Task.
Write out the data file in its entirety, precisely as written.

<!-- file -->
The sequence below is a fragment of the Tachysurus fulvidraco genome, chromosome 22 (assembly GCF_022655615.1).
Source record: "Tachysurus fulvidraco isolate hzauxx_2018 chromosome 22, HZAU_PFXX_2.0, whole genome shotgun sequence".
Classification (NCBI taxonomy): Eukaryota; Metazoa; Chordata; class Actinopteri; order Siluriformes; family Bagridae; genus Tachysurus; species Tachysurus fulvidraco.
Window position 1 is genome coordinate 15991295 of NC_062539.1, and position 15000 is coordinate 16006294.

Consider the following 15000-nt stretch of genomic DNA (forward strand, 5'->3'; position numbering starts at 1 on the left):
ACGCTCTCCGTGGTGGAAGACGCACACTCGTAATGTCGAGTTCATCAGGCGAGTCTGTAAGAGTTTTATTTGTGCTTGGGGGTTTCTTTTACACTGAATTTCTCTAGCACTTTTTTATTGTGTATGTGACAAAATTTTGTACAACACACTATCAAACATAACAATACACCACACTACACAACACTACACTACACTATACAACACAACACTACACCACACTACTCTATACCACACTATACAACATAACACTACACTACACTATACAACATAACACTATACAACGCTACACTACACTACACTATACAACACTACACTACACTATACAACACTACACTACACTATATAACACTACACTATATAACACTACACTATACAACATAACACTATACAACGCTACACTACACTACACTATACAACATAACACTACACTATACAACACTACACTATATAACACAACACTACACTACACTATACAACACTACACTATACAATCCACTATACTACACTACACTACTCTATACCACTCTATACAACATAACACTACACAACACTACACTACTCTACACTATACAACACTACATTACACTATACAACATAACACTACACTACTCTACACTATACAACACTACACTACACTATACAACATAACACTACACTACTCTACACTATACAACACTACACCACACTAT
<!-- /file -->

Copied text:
The sequence below is a fragment of the Tachysurus fulvidraco genome, chromosome 22 (assembly GCF_022655615.1).
Source record: "Tachysurus fulvidraco isolate hzauxx_2018 chromosome 22, HZAU_PFXX_2.0, whole genome shotgun sequence".
Classification (NCBI taxonomy): Eukaryota; Metazoa; Chordata; class Actinopteri; order Siluriformes; family Bagridae; genus Tachysurus; species Tachysurus fulvidraco.
Window position 1 is genome coordinate 15991295 of NC_062539.1, and position 15000 is coordinate 16006294.

Consider the following 15000-nt stretch of genomic DNA (forward strand, 5'->3'; position numbering starts at 1 on the left):
ACGCTCTCCGTGGTGGAAGACGCACACTCGTAATGTCGAGTTCATCAGGCGAGTCTGTAAGAGTTTTATTTGTGCTTGGGGGTTTCTTTTACACTGAATTTCTCTAGCACTTTTTTATTGTGTATGTGACAAAATTTTGTACAACACACTATCAAACATAACAATACACCACACTACACAACACTACACTACACTATACAACACAACACTACACCACACTACTCTATACCACACTATACAACATAACACTACACTACACTATACAACATAACACTATACAACGCTACACTACACTACACTATACAACACTACACTACACTATACAACACTACACTACACTATATAACACTACACTATATAACACTACACTATACAACATAACACTATACAACGCTACACTACACTACACTATACAACATAACACTACACTATACAACACTACACTATATAACACAACACTACACTACACTATACAACACTACACTATACAATCCACTATACTACACTACACTACTCTATACCACTCTATACAACATAACACTACACAACACTACACTACTCTACACTATACAACACTACATTACACTATACAACATAACACTACACTACTCTACACTATACAACACTACACTACACTATACAACATAACACTACACTACTCTACACTATACAACACTACACCACACTAT